The correct way is: ‘I looked through the curtains and saw the glow of the moon poking through.’

A famous example of this humorous effect comes from the 1930 film Animal Crackers, with Groucho Marx as Captain Jeffrey T. Spaulding:

‘One morning I shot an elephant in my pyjamas. How he got into my pyjamas I'll never know.’

Remember that the intended meaning can be misinterpreted if the sentence isn’t clearly written.

Let’s take a typical simple sentence like ‘Tracy picked up the knife’ and modify it.

Dependable Tracy Evans picked up the knife gently because she was very careful about sharp implements, but then she quickly dropped it, coughing with fear when she saw the blood on the blade...

Modifiers used within the sentence:

Adjective: Dependable
Adverb phrase: picked up the knife gently.
Adverb in adjective phrase: very careful.
Adverb: quickly
Participle phrase: coughing with fear

This is an extreme example showing most modifiers in one sentence, but it gives you an idea where they should be placed. Used carefully, modifiers help to bolster the narrative, but it’s wise to consider their careful construction to avoid amusing ambiguity and sentence weakness. Not only that, but gaining a little more understanding of them will help weed out the obvious incorrectly placed modifiers or dangling modifiers in your writing.  And the general rule still applies: although not totally unavoidable, where possible, cut down on the adverbs and adjectives and limit them within your narrative.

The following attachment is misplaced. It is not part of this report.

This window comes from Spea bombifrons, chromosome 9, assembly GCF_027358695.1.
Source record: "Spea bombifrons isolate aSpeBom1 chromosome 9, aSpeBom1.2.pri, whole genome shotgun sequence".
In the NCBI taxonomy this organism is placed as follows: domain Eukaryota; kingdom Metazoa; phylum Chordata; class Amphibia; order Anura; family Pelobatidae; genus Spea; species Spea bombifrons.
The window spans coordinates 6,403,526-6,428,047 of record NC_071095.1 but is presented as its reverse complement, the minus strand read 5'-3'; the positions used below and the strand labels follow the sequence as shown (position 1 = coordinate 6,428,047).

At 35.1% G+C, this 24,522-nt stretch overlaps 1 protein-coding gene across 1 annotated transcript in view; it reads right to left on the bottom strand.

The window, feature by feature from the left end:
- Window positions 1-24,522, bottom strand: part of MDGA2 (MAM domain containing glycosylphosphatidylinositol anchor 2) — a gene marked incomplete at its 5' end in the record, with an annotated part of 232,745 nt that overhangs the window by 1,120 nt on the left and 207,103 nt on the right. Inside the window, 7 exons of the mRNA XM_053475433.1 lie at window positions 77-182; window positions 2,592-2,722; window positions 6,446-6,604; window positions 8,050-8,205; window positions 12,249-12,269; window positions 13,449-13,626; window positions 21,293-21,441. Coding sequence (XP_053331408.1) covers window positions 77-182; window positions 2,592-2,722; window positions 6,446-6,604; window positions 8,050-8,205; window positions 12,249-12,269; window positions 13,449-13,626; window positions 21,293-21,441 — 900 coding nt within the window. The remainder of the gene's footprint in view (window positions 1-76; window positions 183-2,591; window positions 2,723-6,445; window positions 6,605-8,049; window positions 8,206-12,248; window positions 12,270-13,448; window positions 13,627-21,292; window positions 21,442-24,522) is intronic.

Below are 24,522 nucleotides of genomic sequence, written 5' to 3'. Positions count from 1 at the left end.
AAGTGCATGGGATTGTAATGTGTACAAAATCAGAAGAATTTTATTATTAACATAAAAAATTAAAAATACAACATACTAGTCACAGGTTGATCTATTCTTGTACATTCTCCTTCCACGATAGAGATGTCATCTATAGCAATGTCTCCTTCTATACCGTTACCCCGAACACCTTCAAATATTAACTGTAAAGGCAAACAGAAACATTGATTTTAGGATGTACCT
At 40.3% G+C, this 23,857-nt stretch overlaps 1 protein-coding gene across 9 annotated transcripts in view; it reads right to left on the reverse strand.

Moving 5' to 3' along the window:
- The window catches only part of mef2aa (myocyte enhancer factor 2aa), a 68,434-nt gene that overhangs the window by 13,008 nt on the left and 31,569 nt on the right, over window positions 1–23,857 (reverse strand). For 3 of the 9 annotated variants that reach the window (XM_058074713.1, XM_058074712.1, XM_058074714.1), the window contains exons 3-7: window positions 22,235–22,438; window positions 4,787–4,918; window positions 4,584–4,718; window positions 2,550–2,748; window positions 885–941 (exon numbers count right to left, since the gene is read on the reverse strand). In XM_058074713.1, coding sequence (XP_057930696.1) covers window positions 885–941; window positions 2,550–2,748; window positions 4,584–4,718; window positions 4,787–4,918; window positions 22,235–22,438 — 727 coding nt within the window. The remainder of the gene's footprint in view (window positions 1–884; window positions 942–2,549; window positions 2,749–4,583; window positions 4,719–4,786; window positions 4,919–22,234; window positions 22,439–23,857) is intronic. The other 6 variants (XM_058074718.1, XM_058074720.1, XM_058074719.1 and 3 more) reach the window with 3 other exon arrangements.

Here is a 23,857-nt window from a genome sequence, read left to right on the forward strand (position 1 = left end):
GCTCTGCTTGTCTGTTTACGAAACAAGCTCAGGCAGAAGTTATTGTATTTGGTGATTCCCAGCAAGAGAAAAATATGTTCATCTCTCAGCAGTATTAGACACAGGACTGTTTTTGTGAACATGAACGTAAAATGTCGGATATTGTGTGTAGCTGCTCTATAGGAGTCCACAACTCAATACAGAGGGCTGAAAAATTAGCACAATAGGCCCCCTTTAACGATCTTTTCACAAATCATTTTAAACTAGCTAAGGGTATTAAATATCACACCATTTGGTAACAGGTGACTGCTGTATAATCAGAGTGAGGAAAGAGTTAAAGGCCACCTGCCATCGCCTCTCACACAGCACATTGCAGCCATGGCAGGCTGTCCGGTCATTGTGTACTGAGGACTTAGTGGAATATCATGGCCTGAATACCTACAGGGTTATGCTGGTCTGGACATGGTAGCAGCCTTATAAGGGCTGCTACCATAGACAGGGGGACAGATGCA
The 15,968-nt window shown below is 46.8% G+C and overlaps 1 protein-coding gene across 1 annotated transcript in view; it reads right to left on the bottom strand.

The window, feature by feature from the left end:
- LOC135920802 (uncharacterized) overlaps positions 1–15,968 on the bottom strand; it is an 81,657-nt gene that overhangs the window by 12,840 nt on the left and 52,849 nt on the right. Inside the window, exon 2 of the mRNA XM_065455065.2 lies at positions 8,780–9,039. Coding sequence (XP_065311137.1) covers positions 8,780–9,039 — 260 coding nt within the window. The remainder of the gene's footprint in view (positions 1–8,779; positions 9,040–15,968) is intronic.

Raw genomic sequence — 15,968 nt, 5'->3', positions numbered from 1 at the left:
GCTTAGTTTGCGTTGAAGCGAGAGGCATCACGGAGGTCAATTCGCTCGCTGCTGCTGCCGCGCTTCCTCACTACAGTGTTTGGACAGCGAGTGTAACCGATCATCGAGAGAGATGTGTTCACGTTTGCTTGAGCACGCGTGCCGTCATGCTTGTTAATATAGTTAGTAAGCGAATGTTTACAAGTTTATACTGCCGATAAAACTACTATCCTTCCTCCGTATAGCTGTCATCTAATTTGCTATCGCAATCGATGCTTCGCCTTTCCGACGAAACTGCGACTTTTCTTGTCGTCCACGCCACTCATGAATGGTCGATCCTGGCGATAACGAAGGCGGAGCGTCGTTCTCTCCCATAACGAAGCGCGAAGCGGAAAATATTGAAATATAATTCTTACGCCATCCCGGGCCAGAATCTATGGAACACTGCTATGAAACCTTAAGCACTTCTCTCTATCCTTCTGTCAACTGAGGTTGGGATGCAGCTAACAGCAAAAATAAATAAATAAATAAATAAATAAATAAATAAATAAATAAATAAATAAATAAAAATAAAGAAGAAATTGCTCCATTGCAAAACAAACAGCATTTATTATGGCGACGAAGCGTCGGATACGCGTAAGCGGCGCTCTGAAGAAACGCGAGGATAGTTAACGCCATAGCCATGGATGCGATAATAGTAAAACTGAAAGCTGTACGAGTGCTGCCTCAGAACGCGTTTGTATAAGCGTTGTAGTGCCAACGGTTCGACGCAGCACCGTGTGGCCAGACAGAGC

Next week: Part 2 - Intensifiers

Monday, 3 October 2011

How to Make Description Sparkle

Firstly, there’s description, then there’s description.

Description is one of those wonderful writing elements that you can bend and shape and mould and make it what you want it to be. It’s not fixed and it’s not governed by absolute rules. If a story were a canvas, the description is the colour; layers and layers of it to make the picture a whole.

So how do you go about transforming dull, boring description into something a little more lavish or evocative? It all comes down to that old adage: show, don’t tell. Show the reader, involve them, but don’t tell them.

The descriptive element of any narrative is there to assist the reader, who cannot see the world your characters live in unless you paint it for them. The reader, in effect, is without any sensory detail, unless you provide it. It allows the reader to see this descriptive world, not just read about it.